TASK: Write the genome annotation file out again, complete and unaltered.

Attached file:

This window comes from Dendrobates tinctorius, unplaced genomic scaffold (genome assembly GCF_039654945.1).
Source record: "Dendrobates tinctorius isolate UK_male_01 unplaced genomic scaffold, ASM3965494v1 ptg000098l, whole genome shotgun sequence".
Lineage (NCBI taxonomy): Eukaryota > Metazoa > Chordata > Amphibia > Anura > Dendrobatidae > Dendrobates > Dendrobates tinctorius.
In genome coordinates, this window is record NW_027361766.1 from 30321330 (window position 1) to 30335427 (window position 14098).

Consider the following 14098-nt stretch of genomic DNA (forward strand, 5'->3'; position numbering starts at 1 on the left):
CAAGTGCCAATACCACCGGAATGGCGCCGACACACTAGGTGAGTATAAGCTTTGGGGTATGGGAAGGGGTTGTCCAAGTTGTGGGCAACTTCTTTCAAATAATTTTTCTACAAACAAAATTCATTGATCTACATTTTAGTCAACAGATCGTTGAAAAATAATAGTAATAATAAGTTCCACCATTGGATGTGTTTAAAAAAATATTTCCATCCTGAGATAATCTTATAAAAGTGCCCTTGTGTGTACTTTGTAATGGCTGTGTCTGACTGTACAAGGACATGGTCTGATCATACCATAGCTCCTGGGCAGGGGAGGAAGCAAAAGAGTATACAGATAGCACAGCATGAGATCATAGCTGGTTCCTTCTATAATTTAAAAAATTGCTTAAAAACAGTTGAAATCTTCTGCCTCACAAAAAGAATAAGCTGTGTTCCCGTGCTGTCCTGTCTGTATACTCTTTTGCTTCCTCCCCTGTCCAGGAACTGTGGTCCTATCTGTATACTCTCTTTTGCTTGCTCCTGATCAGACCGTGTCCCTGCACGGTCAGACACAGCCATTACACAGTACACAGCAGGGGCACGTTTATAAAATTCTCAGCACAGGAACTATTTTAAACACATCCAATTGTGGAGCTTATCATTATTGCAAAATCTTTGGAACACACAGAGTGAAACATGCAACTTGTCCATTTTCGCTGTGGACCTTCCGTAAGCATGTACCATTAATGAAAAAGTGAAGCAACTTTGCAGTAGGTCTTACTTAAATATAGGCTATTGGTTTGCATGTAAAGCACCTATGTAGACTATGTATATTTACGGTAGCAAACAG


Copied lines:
This window comes from Dendrobates tinctorius, unplaced genomic scaffold (genome assembly GCF_039654945.1).
Source record: "Dendrobates tinctorius isolate UK_male_01 unplaced genomic scaffold, ASM3965494v1 ptg000098l, whole genome shotgun sequence".
Lineage (NCBI taxonomy): Eukaryota > Metazoa > Chordata > Amphibia > Anura > Dendrobatidae > Dendrobates > Dendrobates tinctorius.
In genome coordinates, this window is record NW_027361766.1 from 30321330 (window position 1) to 30335427 (window position 14098).

Consider the following 14098-nt stretch of genomic DNA (forward strand, 5'->3'; position numbering starts at 1 on the left):
CAAGTGCCAATACCACCGGAATGGCGCCGACACACTAGGTGAGTATAAGCTTTGGGGTATGGGAAGGGGTTGTCCAAGTTGTGGGCAACTTCTTTCAAATAATTTTTCTACAAACAAAATTCATTGATCTACATTTTAGTCAACAGATCGTTGAAAAATAATAGTAATAATAAGTTCCACCATTGGATGTGTTTAAAAAAATATTTCCATCCTGAGATAATCTTATAAAAGTGCCCTTGTGTGTACTTTGTAATGGCTGTGTCTGACTGTACAAGGACATGGTCTGATCATACCATAGCTCCTGGGCAGGGGAGGAAGCAAAAGAGTATACAGATAGCACAGCATGAGATCATAGCTGGTTCCTTCTATAATTTAAAAAATTGCTTAAAAACAGTTGAAATCTTCTGCCTCACAAAAAGAATAAGCTGTGTTCCCGTGCTGTCCTGTCTGTATACTCTTTTGCTTCCTCCCCTGTCCAGGAACTGTGGTCCTATCTGTATACTCTCTTTTGCTTGCTCCTGATCAGACCGTGTCCCTGCACGGTCAGACACAGCCATTACACAGTACACAGCAGGGGCACGTTTATAAAATTCTCAGCACAGGAACTATTTTAAACACATCCAATTGTGGAGCTTATCATTATTGCAAAATCTTTGGAACACACAGAGTGAAACATGCAACTTGTCCATTTTCGCTGTGGACCTTCCGTAAGCATGTACCATTAATGAAAAAGTGAAGCAACTTTGCAGTAGGTCTTACTTAAATATAGGCTATTGGTTTGCATGTAAAGCACCTATGTAGACTATGTATATTTACGGTAGCAAACAG